A Tension Headache (Tight-Muscle) || Causes, Symptoms and Facts

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Tension headache is the most common type of headache.

When muscles in the head, neck, or shoulders are shortened (contracted), blood vessels are constricted, and the brain’s circulation is affected.

The neck is the gateway to the head, and if this gate is partially closed, the results are dull headaches, woolly thinking, dizziness and irritability.

Many sufferers from this type of headache are unaware of the extent of the congestion in their muscles until firm pressure around the base of the skull, the back of the neck or the shoulders causes them to howl in protest.

When the blood circulates freely, the waste products of metabolism (the burning of the food we eat) are rinsed away and excreted.

When the muscles are tight, the waste products are trapped and form crystals.

It is when these are pressed on to the bones that the pain is felt.

If you are tender in these muscles and your headache is relieved by a head and shoulder massage, you can be reasonably sure it is a tight-muscle or tension headache.

Alcohol is a powerful muscle relaxant, so if a drink improves your symptoms, this could confirm the diagnosis.

tension headache

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Causes of Tension Headaches

Emotional triggers

Emotional triggers which cause muscles in the head and neck to react blushing when you are embarrassed and turning pale when you are afraid.

You might ask why the muscles respond with pain when the trigger is emotional distress.

The answer is that the muscles .of the head and neck (and indeed other muscles) cannot differentiate between emotional and physical strain, as a bane out of alignment, a strained pasture, fear, a bad marriage, overwork, depression or a large gas bill could all prompt the protective ‘splinting’ reaction.

Perhaps if we were animals, we would retreat into our shells or stick our heads in the sand.

Physical triggers

  • Injury: explained above.
  • Posture: holding the body in strained positions: standing badly, sitting unsupported, unbalancing the head, for example.
  • Bedtime television watching: the head propped forward while you peer at the screen.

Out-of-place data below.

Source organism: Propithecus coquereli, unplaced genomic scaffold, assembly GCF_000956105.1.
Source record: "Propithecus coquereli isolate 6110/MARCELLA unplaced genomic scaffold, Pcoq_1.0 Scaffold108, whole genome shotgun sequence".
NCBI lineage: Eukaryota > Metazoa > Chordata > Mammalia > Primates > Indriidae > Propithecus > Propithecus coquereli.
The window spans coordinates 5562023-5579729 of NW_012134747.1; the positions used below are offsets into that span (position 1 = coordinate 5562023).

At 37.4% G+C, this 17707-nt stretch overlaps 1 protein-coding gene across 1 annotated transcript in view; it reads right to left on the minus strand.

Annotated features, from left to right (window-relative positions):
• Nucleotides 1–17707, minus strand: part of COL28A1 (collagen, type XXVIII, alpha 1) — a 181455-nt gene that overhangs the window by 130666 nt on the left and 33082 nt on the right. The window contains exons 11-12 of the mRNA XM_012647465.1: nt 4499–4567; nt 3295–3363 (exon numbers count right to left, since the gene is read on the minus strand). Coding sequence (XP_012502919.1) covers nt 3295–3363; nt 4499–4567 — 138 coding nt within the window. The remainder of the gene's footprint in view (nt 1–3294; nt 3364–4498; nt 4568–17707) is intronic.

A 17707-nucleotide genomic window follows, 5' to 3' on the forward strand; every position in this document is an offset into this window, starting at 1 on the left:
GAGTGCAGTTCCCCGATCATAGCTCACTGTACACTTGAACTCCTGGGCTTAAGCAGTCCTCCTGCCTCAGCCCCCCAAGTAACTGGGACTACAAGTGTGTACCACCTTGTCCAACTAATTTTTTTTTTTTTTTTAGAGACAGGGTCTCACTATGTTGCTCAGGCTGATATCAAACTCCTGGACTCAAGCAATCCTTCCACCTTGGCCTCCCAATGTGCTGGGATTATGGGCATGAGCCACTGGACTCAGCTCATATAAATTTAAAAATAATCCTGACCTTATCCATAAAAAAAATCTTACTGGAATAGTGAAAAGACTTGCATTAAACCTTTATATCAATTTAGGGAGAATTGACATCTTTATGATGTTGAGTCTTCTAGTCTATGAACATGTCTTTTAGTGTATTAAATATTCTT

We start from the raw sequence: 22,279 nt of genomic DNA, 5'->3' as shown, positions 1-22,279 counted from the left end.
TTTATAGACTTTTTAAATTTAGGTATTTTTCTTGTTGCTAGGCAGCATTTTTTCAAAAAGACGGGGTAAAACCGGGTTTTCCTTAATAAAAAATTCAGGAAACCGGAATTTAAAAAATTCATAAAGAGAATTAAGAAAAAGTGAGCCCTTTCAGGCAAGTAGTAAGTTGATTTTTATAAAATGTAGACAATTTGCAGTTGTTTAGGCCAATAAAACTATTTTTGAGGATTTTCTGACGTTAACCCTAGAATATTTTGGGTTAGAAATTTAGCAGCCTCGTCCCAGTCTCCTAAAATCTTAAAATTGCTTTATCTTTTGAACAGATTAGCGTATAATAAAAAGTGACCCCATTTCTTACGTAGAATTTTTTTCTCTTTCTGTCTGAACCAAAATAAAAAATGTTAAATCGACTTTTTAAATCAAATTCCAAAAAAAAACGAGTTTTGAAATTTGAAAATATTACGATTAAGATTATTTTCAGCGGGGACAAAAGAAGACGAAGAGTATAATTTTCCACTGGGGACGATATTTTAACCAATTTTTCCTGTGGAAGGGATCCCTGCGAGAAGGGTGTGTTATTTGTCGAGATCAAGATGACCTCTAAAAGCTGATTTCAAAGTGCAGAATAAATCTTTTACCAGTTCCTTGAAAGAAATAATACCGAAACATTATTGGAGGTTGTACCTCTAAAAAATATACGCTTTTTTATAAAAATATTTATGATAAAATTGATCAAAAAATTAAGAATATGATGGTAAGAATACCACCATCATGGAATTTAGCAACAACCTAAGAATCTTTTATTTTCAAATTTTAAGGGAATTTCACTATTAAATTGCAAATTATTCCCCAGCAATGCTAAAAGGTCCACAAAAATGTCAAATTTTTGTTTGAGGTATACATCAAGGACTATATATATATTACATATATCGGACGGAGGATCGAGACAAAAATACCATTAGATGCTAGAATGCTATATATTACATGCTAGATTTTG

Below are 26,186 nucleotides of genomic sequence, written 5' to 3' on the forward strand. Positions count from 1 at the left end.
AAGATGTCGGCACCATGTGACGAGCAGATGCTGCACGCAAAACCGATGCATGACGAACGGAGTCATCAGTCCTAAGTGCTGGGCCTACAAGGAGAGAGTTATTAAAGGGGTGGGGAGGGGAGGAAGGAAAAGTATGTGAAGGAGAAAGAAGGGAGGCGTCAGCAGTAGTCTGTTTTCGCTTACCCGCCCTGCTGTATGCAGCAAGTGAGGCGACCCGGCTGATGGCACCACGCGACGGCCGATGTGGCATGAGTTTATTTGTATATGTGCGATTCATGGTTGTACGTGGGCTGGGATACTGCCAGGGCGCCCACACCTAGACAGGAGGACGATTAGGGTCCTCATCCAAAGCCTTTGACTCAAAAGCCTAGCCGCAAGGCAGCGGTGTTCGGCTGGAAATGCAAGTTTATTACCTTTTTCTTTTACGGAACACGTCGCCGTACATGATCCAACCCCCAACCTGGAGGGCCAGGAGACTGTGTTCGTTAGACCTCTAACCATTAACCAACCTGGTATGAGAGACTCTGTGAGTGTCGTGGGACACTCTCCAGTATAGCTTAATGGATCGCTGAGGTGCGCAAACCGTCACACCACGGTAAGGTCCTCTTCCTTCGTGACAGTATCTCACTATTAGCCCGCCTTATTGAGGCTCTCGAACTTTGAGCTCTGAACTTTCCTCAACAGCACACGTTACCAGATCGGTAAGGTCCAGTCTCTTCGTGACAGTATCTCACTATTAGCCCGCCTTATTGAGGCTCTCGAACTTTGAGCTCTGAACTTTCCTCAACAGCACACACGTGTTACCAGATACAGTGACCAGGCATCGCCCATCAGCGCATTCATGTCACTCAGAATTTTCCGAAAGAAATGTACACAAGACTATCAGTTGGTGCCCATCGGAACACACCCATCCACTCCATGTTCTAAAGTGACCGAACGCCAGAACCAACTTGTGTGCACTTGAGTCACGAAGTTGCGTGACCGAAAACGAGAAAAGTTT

• Looking down while reading: putting a strain the neck.
  • Painting a ceiling, or working in awkward situations such as under a car or the kitchen sink.
  • Facial mannerisms: frowning, squinting, jaw-clenching.
  • Dental tension: prolonged chewing (gum), abnormal chewing to avoid sensitive teeth, jaw problems, teeth-grinding.
  • Infections: swelling.
  • Eye strain: fatigue in the muscles surrounding the eye.
  • Spectacle problems: pulling the head back to look through half ­glasses or bifocals.

Neck problems and headaches

Muscle-contraction headaches can accompany arthritis of the neck (cervical sodalities).

Patients often say their pain is due to this condition in a resigned way that suggests they are doomed to headaches far the rest of their life.

This is not necessarily the case. It puzzles me that this diagnosis is so often made without any physical examination or X-ray.

Is it perhaps that in persons over 45 wear and tear in the neck joints is sometimes assumed when it is not actually present?

It would seem difficult ta differentiate in the absence of a history of arthritis and at least a physical examination, between cervical sandlots and muscle spasm in the neck muscles from an emotional or physical trigger.

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Arthritis is an inflammation .of the joints. Any joint in the body can be affected.

There are several types, but the most common ones are osteoarthritis and rheumatoid arthritis.

Osteoarthritis is by far the most common and the incidence increases with age – wear-and-tear arthritis.

Rheumatoid arthritis can develop in young people and is by far the more serious condition. It can cause severe pain and deformity, leading to disability.

When there is osteoarthritis in the neck, there is an increased likelihood .of developing muscle-contraction headaches.

This could be another ‘splinting’ reaction and also a response to the pain.

Portions of the damaged bone can press on nerves and pinch them.

The nerves react with compression, irritation and eventually inflammation. This can also happen with a slipped disc.

The shock absorber or cushion between the vertebrae presses on the nerve, causing pain.

Both osteoarthritis and a slipped disc can cause neurological symptoms such as numbness, weakness and tingling.

When the cervical spine is involved, this will be felt in the arms.

As has been said, a person who has a painful physical focus is also more likely to be affected by emotional triggers – fear of the pain, low mood, frustration.

This adds to the tension in the neck and thus causes more headaches.

Symptoms Of tension Headache

Visual disturbances: these are not as dramatic as in migraine sufferers, but they can occur in tension headaches, usually in the form of blurred vision or, if it is severe, there can be altered perception.

In a hallucination, the person sees something that is not there – for example, a pink elephant.

In altered perception, the person sees what is there – for example, a flower on a curtain may appear like a face.

  • Pain in the neck, shoulders and back.